The creation of an international will is an additional choice for foreign residents. Only Americans with other assets and real estate in a nation that has passed the Uniform International Will Act are eligible to use this type of will. A single choice may be enforceable in multiple countries under this law if all of them have signed the Uniform International Will Act.
Tax implications for state international estate planning for non-resident aliens
One of the most significant difficulties non-resident aliens encounter when planning their estates is dealing with tax issues. In addition to any income taxes they may owe, non-resident aliens are subject to onerous gift and estate tax requirements. The good news is that the adverse effects that non-resident aliens may experience can minimize with careful planning.
Estate Tax Exemption Caps for international estate planning for non-resident aliens
The limited estate tax exemptions that foreign nationals are entitled to are one of the most crucial factors for those with assets or investments in the U.S. The income tax repercussions of living abroad may be well known to many non-citizens, but not everyone is knowledgeable about the U.S. estate tax and its associated exemptions. The vast majority of estates are exempt from the estate tax means that most people won’t have to deal with estate tax issues in their lifetimes, so this shouldn’t come as a surprise. This exemption amounts to $11.7 million for 2021. In other words, no transfer tax will assess an estate valued at less than $11.7 million.
These exemptions are not as generous for non-resident aliens, who only get a $60,000 estate tax exemption. As a result, most foreign national investments are in the United States. As a result, they will be subject to transfer taxes when they pass away. Any heirs could suffer significantly from these transfer taxes, especially if the investments in question involve real estate.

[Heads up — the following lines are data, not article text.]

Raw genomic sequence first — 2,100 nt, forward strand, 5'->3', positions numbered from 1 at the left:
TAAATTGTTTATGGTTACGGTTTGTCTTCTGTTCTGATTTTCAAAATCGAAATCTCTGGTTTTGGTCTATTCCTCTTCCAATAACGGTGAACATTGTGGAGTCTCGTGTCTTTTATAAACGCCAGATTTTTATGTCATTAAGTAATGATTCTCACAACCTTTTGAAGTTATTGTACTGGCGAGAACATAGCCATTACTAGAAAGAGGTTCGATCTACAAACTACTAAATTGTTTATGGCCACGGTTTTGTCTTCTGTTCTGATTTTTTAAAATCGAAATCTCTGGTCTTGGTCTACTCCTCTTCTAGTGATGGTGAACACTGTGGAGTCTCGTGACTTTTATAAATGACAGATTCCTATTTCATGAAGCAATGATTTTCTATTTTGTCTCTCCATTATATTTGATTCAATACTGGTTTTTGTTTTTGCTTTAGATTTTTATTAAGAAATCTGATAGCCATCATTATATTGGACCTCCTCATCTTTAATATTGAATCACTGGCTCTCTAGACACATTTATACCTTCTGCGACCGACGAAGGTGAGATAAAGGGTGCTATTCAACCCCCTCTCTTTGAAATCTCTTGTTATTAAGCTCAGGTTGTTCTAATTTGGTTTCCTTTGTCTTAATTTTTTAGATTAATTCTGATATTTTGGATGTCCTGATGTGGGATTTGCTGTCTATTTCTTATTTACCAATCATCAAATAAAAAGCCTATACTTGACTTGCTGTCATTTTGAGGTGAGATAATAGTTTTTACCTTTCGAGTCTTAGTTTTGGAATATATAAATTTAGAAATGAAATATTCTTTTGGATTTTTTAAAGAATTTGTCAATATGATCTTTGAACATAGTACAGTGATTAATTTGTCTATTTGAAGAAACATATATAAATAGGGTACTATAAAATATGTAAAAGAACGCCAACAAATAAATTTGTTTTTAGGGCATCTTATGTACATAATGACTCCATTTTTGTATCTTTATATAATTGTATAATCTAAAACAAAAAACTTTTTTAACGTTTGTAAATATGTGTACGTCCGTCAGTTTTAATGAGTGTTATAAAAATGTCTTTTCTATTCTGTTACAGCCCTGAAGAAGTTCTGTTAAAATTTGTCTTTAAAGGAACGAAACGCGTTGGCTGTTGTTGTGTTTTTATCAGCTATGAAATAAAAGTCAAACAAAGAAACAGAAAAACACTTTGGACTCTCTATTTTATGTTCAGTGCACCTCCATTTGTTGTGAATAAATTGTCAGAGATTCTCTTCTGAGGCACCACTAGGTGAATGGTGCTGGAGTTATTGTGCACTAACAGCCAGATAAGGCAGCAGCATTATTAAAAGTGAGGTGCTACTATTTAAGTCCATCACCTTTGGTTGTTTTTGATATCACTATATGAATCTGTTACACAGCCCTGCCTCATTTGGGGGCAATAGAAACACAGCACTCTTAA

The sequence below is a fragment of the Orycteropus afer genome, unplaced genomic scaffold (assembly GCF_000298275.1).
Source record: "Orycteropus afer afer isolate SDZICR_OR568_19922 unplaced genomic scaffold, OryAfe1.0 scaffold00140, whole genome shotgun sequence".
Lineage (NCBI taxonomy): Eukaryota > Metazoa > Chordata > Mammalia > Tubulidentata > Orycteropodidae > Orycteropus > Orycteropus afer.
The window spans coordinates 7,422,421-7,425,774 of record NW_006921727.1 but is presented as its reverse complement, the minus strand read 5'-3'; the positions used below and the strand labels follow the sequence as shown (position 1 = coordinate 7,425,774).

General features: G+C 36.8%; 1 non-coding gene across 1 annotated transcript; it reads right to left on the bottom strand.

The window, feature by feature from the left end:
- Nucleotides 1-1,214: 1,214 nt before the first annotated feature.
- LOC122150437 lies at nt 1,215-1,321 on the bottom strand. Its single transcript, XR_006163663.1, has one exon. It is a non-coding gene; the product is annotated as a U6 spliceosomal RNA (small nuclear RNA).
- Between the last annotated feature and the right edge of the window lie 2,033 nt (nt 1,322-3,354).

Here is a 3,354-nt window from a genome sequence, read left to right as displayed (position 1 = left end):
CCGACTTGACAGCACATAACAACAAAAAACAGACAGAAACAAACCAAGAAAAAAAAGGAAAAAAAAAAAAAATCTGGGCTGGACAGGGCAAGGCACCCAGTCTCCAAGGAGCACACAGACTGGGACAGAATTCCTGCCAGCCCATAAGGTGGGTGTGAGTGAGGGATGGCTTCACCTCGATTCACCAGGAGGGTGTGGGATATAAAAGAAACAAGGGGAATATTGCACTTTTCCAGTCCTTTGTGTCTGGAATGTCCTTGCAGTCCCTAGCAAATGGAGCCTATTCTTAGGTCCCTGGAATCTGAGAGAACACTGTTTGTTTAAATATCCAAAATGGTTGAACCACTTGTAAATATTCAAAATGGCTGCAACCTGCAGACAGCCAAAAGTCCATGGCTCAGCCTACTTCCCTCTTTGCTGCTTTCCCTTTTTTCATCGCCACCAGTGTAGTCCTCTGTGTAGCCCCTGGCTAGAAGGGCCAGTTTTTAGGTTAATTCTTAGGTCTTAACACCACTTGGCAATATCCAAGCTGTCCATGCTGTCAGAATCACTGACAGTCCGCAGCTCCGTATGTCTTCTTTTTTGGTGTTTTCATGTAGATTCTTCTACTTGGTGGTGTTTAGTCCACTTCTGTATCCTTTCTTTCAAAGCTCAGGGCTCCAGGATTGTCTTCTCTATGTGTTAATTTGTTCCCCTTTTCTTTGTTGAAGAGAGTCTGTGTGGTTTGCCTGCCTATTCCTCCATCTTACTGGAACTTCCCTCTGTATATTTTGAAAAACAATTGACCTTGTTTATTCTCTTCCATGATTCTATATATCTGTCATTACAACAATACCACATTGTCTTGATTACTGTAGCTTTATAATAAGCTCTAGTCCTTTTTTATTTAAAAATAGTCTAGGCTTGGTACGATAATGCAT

The good news is that some foreign residents may be eligible for relief depending on their country of origin. More than a dozen nations, including Canada, Switzerland, and the United Kingdom. They have agreements with the United States that shield their citizens from this high tax rate.
Guardians Of Minor Children
Care for minor children if a parent passes away or becomes incapable of caring for them—the most crucial decision taken during estate planning. Many foreign residents would naturally prefer this. In these situations, for a family member in their home country to assume custody of a minor child. This is especially true for people who don’t have family in the United States on which to rely.
They are nominating a temporary guardian to look after the child. Until the permanent foreign guardian gets to the country is one way to solve these problems. Then, without moving the child, a temporary guardian who lives nearby could take the child immediately.
Expert counsel is crucial when assets span multiple jurisdictions. Family members have to deal with various legal systems and frequently travel to a foreign countries. To prove their rightful share of an estate, they will have to experience tremendous stress due to unplanned international estate planning involving multiple assets or beneficiaries in various countries. This stress will be both financially and emotionally devastating.